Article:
Windows Phone 7. Click to enlarge. Source: Microsoft
Microsoft unveiled its long-awaited Windows Phone 7 Series on Monday, finally giving the world a glimpse of its answer to mobile competitors’ touchscreen phones as well as an introduction to the smartphone operating system’s new name.
At the press conference, held at this week’s Mobile World Congress (MWC) in Barcelona, Spain, Microsoft (NASDAQ: MSFT) CEO Steve Ballmer said that the “7 Series” phones will be available at retail in time for the 2010 holiday season.
Officials also named a list of partners, including mobile operators as well as handset manufacturers that will build the 7 Series. On the list of operators that will be partnering with Microsoft to provide phones to customers as well as software and services are AT&T, Deutsche Telekom AG, Orange, SFR, Sprint, Telecom Italia, Telefonica, Telstra, T-Mobile USA, Verizon Wireless and Vodafone.
Senior Vice President Andy Lees of Microsoft’s mobile communications business also announced that it is investing in joint projects with two of the mobile operators — AT&T and Orange — to bring “a full Windows Phone 7 Series experience to the market across a range of phones.”
He did not elaborate on what the efforts might entail, however.
It’s no accident that Microsoft singled out AT&T, since it is so far the exclusive partner for Apple’s (NASDAQ: AAPLE) iPhone in the U.S. It was also the first to deliver smartphones based on Windows Mobile — the current version of its smartphone software — into the U.S. market in 2003. Orange, meanwhile, was the first operator to offer Windows Mobile smartphones in 2002, Leeds added.
Although the rumor mill had been rife with speculation that Microsoft would sell handsets under its own brand, such an announcement was not forthcoming — at least not at MWC.
Instead, Microsoft trotted out a list of handset manufacturers that will make the 7 Series, including Dell, Garmin-Asus, HTC, HP, LG, Samsung, Sony Ericsson, Toshiba and Qualcomm.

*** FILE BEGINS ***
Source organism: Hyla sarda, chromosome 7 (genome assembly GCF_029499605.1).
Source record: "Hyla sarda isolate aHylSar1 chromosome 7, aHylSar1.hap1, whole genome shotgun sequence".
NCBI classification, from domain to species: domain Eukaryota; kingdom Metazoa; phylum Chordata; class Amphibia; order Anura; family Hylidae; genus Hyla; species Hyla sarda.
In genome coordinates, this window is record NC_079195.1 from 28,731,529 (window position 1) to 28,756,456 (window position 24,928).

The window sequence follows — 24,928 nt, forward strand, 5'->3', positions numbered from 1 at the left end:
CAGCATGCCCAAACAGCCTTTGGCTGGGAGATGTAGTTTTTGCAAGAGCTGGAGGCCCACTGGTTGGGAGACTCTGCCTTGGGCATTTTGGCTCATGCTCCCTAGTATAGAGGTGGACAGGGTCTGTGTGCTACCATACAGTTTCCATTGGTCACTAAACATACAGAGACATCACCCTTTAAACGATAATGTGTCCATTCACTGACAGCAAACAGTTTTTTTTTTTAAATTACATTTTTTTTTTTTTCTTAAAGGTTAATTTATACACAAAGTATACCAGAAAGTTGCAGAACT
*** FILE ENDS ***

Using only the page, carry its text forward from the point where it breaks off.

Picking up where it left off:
“One of the things we’ve kept constant is our belief in the partner model,” Lees said, though he also admitted that Microsoft has at least considered making its own branded phone.
Ballmer said Microsoft will describe opportunities for developers at the company’s upcoming MIX developers conference in Las Vegas next month.
“About a year and a half or two years ago, we had to step back to recast and reform our strategy [and] I think we’re well on our way to something that can be pretty exciting,” Ballmer said.
Windows Phone 7 features
Among the features coming in 7 Series phones will be a user interface that is closely related to Microsoft’s Zune HD media player, along with built in Bing search, and support for Xbox Live.
(L to R) Microsoft CEO Steve Ballmer and Joe Belfiore, corporate vice president for Windows Phone program management, discuss Windows Phone 7.
The 7 Series devices will also have three dedicated hardware buttons that are controlled by the operating system — home, back, and Bing search.
Additionally, Microsoft will provide a 7 Series version of Office and the Outlook mail client, and a large portion of Microsoft’s emphasis is on consistency of the UI in order to provide users with an integrated experience, officials said.
“Internet Explorer [on 7 Series] is based on the desktop IE code [and Outlook] works just like Outlook on the desktop,” Joe Belfiore, corporate vice president for Windows Phone program management,” told the gathered press.
As far as hardware specifications, 7 Series devices will support a four-point multitouch UI.
Perhaps one disappointment for some potential customers is that 7 Series devices will lack support for Adobe Flash.
“We have no objection to Adobe Flash support, but in [version 1] there will be no support,” Ballmer told a questioner at the end of the press conference.
As for futures, Microsoft officials said that the company will be gradually revealing more regarding 7 Series over coming months.
“We hope Windows Phone 7 Series is our lucky number,” Ballmer added.